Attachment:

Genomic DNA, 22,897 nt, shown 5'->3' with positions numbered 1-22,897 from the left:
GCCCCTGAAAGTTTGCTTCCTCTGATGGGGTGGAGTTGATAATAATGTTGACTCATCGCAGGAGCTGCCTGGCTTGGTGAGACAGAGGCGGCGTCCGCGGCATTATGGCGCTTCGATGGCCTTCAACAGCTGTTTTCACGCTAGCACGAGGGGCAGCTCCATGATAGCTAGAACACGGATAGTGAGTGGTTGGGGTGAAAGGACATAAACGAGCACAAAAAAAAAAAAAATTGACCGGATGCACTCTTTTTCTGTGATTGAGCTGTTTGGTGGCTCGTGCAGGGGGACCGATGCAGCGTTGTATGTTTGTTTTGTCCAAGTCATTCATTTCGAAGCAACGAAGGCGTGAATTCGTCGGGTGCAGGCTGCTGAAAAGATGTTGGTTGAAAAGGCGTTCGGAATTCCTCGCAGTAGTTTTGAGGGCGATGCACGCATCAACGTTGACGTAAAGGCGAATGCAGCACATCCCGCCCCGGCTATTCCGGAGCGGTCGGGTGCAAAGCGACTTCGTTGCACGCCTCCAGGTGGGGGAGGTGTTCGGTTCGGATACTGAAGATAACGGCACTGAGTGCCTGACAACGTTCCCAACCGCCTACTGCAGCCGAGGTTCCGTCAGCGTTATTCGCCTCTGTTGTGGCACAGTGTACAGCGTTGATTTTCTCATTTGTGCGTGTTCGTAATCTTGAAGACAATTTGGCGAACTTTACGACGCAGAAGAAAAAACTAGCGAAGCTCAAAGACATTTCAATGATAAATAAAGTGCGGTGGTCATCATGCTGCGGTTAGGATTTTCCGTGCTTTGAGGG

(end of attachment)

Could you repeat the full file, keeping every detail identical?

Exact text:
Genomic DNA, 22,897 nt, shown 5'->3' with positions numbered 1-22,897 from the left:
GCCCCTGAAAGTTTGCTTCCTCTGATGGGGTGGAGTTGATAATAATGTTGACTCATCGCAGGAGCTGCCTGGCTTGGTGAGACAGAGGCGGCGTCCGCGGCATTATGGCGCTTCGATGGCCTTCAACAGCTGTTTTCACGCTAGCACGAGGGGCAGCTCCATGATAGCTAGAACACGGATAGTGAGTGGTTGGGGTGAAAGGACATAAACGAGCACAAAAAAAAAAAAAATTGACCGGATGCACTCTTTTTCTGTGATTGAGCTGTTTGGTGGCTCGTGCAGGGGGACCGATGCAGCGTTGTATGTTTGTTTTGTCCAAGTCATTCATTTCGAAGCAACGAAGGCGTGAATTCGTCGGGTGCAGGCTGCTGAAAAGATGTTGGTTGAAAAGGCGTTCGGAATTCCTCGCAGTAGTTTTGAGGGCGATGCACGCATCAACGTTGACGTAAAGGCGAATGCAGCACATCCCGCCCCGGCTATTCCGGAGCGGTCGGGTGCAAAGCGACTTCGTTGCACGCCTCCAGGTGGGGGAGGTGTTCGGTTCGGATACTGAAGATAACGGCACTGAGTGCCTGACAACGTTCCCAACCGCCTACTGCAGCCGAGGTTCCGTCAGCGTTATTCGCCTCTGTTGTGGCACAGTGTACAGCGTTGATTTTCTCATTTGTGCGTGTTCGTAATCTTGAAGACAATTTGGCGAACTTTACGACGCAGAAGAAAAAACTAGCGAAGCTCAAAGACATTTCAATGATAAATAAAGTGCGGTGGTCATCATGCTGCGGTTAGGATTTTCCGTGCTTTGAGGG